EUs-General-Data-Protection-Law-Takes-down-Parity

The European Union’s recent efforts to ramp up its regulatory efforts regarding cryptocurrencies and blockchain technology has caused significant issues for PICOPS, a compliance-ensuring service that helped to verify owners of Ethereum addresses. PICOPS guaranteed compliance with KYC and AML regulations by providing a way to verify the personal information of the creators of wallets on the blockchain.

The General Data Protection Law has caused significant problems on the blockchain since its conception. Though the law is poised to promise constituents the right to remove personal information—such as transaction history—from the blockchain, this humble goal seems inherently at-odds with the decentralized nature of the blockchain.

The blockchain’s goal is to provide longstanding public information on transactions which occur on the ledger. As a result, it is problematic that some major government desire to give participants on the blockchain a way to remove their information once the transactions have been concluded.

A Trend Of Problems

It isn’t just Parity that has seen issues arising from the introduction of new consumer protection laws in the European Union. LocalBitcoins, for instance, has shut down several accounts because of the new and controversial law. Speculators argue that these complications, arising from the conflict of interest between government efforts to protect privacy and blockchain commitment to anonymity and the long-term storage of financial information.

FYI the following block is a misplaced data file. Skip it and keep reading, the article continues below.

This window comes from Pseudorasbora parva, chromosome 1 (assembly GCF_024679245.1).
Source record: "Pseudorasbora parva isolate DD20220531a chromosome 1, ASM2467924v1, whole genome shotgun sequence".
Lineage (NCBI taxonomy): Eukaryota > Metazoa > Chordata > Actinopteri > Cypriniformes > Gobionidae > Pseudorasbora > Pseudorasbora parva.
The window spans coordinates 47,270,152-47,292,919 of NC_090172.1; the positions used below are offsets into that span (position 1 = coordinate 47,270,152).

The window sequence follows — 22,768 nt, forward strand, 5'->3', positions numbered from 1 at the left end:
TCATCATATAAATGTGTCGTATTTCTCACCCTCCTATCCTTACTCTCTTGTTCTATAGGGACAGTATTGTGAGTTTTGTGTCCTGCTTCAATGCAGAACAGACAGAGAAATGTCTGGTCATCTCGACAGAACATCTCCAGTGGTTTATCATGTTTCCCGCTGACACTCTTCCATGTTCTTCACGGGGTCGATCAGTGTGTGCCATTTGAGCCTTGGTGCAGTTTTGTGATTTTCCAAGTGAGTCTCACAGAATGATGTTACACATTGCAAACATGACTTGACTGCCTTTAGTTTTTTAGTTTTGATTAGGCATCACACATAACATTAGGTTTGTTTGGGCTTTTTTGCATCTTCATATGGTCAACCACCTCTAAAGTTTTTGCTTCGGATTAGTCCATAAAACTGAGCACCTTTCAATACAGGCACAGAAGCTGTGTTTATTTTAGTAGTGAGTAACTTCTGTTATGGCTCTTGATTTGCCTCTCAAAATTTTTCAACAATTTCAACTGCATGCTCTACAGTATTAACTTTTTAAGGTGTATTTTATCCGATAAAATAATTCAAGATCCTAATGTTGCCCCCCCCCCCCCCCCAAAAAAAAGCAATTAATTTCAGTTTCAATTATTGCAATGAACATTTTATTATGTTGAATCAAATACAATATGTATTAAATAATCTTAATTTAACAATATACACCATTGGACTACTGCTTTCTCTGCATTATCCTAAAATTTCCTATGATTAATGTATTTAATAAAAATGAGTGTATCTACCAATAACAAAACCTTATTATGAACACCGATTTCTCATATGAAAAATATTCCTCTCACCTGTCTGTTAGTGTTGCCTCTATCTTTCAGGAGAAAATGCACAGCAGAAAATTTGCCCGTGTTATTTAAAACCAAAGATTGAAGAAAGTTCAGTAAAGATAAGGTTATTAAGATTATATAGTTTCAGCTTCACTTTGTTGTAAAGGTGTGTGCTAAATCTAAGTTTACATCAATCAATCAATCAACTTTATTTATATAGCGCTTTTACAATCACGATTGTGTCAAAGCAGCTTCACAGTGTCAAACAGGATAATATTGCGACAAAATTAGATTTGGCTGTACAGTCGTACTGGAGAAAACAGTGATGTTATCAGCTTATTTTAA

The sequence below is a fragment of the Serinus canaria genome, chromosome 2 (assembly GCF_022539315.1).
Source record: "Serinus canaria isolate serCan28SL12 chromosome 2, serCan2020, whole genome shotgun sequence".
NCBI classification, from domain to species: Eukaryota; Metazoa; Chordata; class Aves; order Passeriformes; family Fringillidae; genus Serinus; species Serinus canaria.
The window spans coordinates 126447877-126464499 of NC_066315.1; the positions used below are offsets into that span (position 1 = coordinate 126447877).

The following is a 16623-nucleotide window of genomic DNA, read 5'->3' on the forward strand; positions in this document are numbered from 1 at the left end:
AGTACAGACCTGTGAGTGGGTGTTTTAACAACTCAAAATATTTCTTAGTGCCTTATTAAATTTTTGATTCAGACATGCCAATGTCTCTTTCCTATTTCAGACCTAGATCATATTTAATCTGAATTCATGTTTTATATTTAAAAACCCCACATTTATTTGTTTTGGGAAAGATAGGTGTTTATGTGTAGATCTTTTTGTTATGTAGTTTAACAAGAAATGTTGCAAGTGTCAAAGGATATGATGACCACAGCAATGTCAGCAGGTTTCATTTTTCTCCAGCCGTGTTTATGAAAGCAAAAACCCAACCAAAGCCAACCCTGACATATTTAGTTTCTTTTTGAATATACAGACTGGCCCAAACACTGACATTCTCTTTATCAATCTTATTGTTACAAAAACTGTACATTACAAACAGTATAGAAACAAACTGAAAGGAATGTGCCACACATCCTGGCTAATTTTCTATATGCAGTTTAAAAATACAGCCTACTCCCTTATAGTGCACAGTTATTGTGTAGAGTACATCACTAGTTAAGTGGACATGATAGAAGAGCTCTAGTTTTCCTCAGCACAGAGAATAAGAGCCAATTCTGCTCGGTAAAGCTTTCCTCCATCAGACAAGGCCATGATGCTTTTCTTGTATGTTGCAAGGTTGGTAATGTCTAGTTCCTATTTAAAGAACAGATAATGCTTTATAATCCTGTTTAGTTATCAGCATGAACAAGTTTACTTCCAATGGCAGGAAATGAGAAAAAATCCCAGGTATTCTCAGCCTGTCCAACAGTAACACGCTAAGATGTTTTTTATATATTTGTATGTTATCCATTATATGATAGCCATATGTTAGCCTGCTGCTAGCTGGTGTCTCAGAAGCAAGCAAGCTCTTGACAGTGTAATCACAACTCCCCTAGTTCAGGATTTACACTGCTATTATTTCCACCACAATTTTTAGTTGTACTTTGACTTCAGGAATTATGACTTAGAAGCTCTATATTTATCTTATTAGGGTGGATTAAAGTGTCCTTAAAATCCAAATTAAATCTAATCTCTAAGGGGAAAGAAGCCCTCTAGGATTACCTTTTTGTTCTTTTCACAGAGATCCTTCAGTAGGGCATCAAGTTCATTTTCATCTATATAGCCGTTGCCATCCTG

Another major issue within the law comes from the interpretation of personal data provided by the legislation. It is likely that this dispute, whether financial transaction information recorded on the blockchain constitutes the kind of data that ought to be protected in the right to deletion principles enjoyed by many citizens, will be the primary topic of debate in future legal battles all over the world.

For PICOPS, this latest conflict is a significant one. The service was shut down because the company’s technology works by storing the information (address) verified by the program. Current interpretations of the right to be forgotten used in GDPR make the fundamental principles behind PICOPS impossible, and a major legal hurdle.

One analyst tweeted that it was “very sad” that the “very useful service” fell victim to the GDPR’s recent efforts to regulate. (https://twitter.com/VitalikButerin/status/997487947820740608)

The Future: GDPR And Cryptocurrency Regulation

For Parity, GDPR has likely struck a killing blow on the new company. The very nature of the legislation makes it nearly impossible that Parity can operate in any way remotely similar to how it has in the past. However, the legal questions arising from GDPR’s attack on Parity represent a resounding debate that has significant ramifications for blockchain technology.

As right to privacy and right to be forgotten legislation continues to characterize legal movements all over the EU, judges will be asked to decide what elements of online interaction in the public sphere are eligible to be forgotten as “personal information.” For a blockchain ledger that is, by nature, a public recorder of information, this debate is of significant importance for the community of public anonymity and assured decentralization.

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